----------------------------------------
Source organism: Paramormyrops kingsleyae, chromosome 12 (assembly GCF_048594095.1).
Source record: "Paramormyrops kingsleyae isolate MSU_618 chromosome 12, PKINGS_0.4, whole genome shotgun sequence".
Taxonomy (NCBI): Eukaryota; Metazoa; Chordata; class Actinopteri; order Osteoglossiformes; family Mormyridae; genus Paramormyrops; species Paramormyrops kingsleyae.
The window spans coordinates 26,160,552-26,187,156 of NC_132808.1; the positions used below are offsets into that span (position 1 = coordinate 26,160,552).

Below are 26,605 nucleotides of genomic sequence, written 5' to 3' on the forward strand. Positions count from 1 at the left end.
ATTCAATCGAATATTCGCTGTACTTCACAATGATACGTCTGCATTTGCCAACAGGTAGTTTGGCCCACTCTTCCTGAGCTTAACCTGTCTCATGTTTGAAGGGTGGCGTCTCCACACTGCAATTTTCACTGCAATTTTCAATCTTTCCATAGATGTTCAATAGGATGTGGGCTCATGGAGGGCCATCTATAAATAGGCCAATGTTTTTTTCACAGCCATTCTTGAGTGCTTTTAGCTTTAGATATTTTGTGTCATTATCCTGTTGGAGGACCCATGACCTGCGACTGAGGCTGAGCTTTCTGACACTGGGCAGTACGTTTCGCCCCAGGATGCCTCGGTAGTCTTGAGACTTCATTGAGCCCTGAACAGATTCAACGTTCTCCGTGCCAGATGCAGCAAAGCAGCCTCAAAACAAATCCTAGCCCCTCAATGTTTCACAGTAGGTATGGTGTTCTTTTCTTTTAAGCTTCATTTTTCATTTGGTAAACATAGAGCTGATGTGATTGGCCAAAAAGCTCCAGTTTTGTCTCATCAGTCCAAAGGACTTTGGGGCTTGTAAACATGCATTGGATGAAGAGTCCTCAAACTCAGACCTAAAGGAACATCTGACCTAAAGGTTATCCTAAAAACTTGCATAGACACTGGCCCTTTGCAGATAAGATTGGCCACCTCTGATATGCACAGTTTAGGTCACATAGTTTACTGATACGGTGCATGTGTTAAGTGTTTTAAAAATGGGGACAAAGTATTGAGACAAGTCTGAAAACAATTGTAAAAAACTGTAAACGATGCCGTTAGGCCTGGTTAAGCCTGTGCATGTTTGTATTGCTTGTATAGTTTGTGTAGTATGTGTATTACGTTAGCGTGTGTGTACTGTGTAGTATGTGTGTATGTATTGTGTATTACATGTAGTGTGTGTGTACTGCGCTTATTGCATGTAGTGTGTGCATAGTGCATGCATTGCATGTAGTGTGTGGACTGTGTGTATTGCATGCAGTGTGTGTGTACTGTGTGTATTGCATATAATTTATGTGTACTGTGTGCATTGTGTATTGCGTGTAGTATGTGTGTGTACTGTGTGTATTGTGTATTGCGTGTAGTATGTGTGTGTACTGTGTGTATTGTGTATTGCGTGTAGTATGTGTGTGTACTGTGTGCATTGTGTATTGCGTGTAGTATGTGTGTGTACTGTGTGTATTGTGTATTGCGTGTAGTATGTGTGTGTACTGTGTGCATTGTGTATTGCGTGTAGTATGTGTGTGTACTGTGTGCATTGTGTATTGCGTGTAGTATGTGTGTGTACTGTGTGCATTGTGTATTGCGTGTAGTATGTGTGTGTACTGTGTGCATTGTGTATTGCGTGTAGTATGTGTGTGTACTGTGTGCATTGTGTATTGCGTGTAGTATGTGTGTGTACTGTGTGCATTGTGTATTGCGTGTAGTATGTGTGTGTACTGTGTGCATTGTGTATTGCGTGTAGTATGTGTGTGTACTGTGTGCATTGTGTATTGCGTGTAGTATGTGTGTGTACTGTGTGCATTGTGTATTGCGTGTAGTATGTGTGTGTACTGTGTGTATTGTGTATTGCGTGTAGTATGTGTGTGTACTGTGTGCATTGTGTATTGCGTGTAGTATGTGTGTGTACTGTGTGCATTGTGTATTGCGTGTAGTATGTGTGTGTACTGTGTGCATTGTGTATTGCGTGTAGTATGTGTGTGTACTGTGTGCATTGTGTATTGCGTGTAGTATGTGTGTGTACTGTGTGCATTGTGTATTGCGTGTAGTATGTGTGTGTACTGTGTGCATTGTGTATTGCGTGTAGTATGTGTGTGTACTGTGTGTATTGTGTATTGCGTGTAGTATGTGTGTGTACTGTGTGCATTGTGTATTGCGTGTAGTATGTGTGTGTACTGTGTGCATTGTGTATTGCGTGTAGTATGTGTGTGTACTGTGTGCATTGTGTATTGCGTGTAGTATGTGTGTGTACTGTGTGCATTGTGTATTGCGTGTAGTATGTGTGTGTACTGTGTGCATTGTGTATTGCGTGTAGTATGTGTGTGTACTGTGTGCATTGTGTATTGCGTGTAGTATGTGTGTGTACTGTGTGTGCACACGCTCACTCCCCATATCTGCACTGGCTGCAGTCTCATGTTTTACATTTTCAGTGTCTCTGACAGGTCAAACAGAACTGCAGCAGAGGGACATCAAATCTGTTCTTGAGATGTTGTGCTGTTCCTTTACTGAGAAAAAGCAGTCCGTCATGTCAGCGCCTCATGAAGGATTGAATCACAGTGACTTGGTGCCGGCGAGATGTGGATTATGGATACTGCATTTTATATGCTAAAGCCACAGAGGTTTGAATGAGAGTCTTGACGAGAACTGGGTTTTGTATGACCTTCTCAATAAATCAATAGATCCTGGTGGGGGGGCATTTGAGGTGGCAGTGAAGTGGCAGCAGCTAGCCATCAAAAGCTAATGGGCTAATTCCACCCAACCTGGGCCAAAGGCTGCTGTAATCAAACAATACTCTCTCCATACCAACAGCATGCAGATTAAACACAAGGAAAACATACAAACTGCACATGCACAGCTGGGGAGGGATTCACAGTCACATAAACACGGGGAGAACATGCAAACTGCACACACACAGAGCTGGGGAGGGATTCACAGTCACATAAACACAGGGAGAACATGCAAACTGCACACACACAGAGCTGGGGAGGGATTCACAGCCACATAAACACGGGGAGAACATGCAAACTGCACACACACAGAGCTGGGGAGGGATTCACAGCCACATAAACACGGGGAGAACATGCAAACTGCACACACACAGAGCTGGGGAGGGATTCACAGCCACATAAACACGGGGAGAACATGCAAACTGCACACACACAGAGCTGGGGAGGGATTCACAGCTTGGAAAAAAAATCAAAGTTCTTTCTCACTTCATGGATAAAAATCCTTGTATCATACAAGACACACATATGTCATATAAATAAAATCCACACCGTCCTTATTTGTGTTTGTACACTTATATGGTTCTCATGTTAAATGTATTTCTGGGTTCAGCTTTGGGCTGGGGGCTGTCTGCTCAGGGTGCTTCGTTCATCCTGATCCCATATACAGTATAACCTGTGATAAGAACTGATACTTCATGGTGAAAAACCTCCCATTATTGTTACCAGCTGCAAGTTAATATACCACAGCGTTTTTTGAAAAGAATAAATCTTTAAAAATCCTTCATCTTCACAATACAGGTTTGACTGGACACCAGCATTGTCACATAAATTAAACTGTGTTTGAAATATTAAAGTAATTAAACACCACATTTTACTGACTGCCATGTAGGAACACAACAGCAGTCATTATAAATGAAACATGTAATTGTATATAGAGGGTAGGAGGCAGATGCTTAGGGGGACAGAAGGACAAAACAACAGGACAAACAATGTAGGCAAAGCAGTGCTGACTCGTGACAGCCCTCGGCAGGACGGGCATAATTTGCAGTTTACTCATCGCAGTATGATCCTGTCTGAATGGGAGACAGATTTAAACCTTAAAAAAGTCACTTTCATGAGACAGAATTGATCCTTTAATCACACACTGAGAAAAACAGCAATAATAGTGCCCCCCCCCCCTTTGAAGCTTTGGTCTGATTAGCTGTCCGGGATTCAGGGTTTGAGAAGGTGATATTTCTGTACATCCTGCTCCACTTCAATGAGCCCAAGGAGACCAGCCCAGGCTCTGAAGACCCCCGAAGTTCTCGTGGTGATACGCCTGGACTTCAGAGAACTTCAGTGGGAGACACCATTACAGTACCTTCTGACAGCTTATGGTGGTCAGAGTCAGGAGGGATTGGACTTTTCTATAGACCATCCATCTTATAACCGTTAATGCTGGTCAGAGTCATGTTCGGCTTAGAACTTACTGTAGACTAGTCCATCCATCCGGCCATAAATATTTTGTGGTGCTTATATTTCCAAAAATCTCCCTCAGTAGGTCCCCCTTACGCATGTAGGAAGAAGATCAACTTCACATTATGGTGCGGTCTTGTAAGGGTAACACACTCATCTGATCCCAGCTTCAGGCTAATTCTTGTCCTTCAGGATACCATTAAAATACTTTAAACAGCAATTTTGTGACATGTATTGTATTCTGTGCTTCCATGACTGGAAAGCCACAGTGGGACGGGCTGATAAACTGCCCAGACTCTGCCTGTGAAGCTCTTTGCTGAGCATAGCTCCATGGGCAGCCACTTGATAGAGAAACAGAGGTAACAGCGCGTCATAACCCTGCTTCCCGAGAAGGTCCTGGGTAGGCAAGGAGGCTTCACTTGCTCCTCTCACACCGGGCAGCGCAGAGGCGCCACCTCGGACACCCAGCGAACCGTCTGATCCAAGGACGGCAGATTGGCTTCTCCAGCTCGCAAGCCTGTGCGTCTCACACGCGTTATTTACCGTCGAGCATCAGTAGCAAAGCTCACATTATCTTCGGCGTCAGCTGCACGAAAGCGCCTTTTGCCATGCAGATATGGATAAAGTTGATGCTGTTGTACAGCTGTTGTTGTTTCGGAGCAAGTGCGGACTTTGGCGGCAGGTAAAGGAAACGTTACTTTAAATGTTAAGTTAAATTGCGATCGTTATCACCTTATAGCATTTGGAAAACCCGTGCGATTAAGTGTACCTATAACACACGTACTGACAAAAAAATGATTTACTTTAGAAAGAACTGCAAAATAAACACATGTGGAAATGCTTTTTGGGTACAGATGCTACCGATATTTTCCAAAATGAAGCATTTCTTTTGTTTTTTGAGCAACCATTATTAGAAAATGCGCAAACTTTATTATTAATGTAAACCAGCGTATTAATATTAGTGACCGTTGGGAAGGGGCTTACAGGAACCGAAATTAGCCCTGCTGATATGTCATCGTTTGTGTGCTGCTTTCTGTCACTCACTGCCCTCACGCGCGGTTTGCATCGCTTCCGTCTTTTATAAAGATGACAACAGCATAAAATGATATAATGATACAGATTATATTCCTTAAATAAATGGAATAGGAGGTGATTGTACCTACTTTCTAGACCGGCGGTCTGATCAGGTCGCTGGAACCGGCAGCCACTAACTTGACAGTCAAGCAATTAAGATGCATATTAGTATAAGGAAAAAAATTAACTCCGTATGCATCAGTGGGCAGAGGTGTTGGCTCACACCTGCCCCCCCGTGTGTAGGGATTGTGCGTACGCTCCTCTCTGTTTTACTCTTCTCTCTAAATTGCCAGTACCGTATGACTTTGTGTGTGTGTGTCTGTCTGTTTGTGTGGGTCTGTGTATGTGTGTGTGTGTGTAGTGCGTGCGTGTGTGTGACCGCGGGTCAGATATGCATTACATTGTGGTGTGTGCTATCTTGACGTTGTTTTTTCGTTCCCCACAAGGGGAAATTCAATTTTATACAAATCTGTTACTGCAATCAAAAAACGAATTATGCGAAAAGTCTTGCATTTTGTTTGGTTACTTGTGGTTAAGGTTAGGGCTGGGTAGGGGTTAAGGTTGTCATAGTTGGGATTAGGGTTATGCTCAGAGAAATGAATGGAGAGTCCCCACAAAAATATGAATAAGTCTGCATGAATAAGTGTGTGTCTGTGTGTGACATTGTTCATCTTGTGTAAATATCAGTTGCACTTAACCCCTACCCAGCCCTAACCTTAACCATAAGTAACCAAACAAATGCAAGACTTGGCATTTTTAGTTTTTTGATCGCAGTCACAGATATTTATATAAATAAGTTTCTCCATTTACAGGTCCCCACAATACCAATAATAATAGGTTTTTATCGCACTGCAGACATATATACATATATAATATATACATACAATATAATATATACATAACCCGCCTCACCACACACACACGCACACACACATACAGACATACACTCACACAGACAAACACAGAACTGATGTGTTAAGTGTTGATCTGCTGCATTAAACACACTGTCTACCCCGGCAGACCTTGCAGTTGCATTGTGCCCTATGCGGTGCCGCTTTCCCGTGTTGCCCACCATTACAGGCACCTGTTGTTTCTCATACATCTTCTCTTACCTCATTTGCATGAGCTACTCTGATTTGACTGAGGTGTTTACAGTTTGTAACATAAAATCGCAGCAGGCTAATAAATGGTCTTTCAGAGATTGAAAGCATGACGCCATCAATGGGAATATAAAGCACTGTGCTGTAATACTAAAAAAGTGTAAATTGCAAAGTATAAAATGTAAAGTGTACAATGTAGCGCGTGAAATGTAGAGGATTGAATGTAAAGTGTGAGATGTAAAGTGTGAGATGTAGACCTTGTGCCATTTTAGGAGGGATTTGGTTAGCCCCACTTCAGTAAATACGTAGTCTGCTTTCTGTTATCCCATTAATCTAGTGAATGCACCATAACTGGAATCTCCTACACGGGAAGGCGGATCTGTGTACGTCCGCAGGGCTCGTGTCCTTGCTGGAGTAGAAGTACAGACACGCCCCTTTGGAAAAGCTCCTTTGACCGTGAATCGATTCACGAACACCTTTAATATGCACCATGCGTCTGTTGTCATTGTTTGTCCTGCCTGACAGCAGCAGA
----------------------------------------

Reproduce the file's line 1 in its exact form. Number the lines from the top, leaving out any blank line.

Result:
Source organism: Paramormyrops kingsleyae, chromosome 12 (assembly GCF_048594095.1).